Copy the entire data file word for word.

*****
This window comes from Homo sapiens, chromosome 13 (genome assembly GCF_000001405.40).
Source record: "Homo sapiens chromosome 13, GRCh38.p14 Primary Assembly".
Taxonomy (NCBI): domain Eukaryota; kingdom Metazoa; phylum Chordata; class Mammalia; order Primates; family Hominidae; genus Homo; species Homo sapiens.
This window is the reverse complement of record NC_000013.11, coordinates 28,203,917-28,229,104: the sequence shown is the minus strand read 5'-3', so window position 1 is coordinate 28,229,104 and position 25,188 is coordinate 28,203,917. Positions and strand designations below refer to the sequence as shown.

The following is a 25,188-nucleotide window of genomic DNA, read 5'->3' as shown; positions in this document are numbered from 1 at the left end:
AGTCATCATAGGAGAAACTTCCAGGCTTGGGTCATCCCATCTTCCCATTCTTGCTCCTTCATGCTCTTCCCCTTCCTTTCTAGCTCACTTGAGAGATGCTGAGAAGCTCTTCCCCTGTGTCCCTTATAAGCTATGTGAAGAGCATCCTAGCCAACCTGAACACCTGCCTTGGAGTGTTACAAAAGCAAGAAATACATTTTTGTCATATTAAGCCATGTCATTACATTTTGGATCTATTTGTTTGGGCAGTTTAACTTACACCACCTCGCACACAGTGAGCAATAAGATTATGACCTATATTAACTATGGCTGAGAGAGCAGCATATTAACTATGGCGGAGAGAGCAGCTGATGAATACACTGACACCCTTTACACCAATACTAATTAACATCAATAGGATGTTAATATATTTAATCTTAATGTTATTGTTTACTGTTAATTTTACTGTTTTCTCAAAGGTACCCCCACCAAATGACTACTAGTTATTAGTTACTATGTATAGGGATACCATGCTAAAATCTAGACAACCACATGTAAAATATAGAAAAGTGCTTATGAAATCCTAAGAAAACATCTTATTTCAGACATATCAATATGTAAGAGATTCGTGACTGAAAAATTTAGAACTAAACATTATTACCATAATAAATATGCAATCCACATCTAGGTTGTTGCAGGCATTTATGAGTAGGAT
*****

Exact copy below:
This window comes from Homo sapiens, chromosome 13 (genome assembly GCF_000001405.40).
Source record: "Homo sapiens chromosome 13, GRCh38.p14 Primary Assembly".
Taxonomy (NCBI): domain Eukaryota; kingdom Metazoa; phylum Chordata; class Mammalia; order Primates; family Hominidae; genus Homo; species Homo sapiens.
This window is the reverse complement of record NC_000013.11, coordinates 28,203,917-28,229,104: the sequence shown is the minus strand read 5'-3', so window position 1 is coordinate 28,229,104 and position 25,188 is coordinate 28,203,917. Positions and strand designations below refer to the sequence as shown.

The following is a 25,188-nucleotide window of genomic DNA, read 5'->3' as shown; positions in this document are numbered from 1 at the left end:
AGTCATCATAGGAGAAACTTCCAGGCTTGGGTCATCCCATCTTCCCATTCTTGCTCCTTCATGCTCTTCCCCTTCCTTTCTAGCTCACTTGAGAGATGCTGAGAAGCTCTTCCCCTGTGTCCCTTATAAGCTATGTGAAGAGCATCCTAGCCAACCTGAACACCTGCCTTGGAGTGTTACAAAAGCAAGAAATACATTTTTGTCATATTAAGCCATGTCATTACATTTTGGATCTATTTGTTTGGGCAGTTTAACTTACACCACCTCGCACACAGTGAGCAATAAGATTATGACCTATATTAACTATGGCTGAGAGAGCAGCATATTAACTATGGCGGAGAGAGCAGCTGATGAATACACTGACACCCTTTACACCAATACTAATTAACATCAATAGGATGTTAATATATTTAATCTTAATGTTATTGTTTACTGTTAATTTTACTGTTTTCTCAAAGGTACCCCCACCAAATGACTACTAGTTATTAGTTACTATGTATAGGGATACCATGCTAAAATCTAGACAACCACATGTAAAATATAGAAAAGTGCTTATGAAATCCTAAGAAAACATCTTATTTCAGACATATCAATATGTAAGAGATTCGTGACTGAAAAATTTAGAACTAAACATTATTACCATAATAAATATGCAATCCACATCTAGGTTGTTGCAGGCATTTATGAGTAGGAT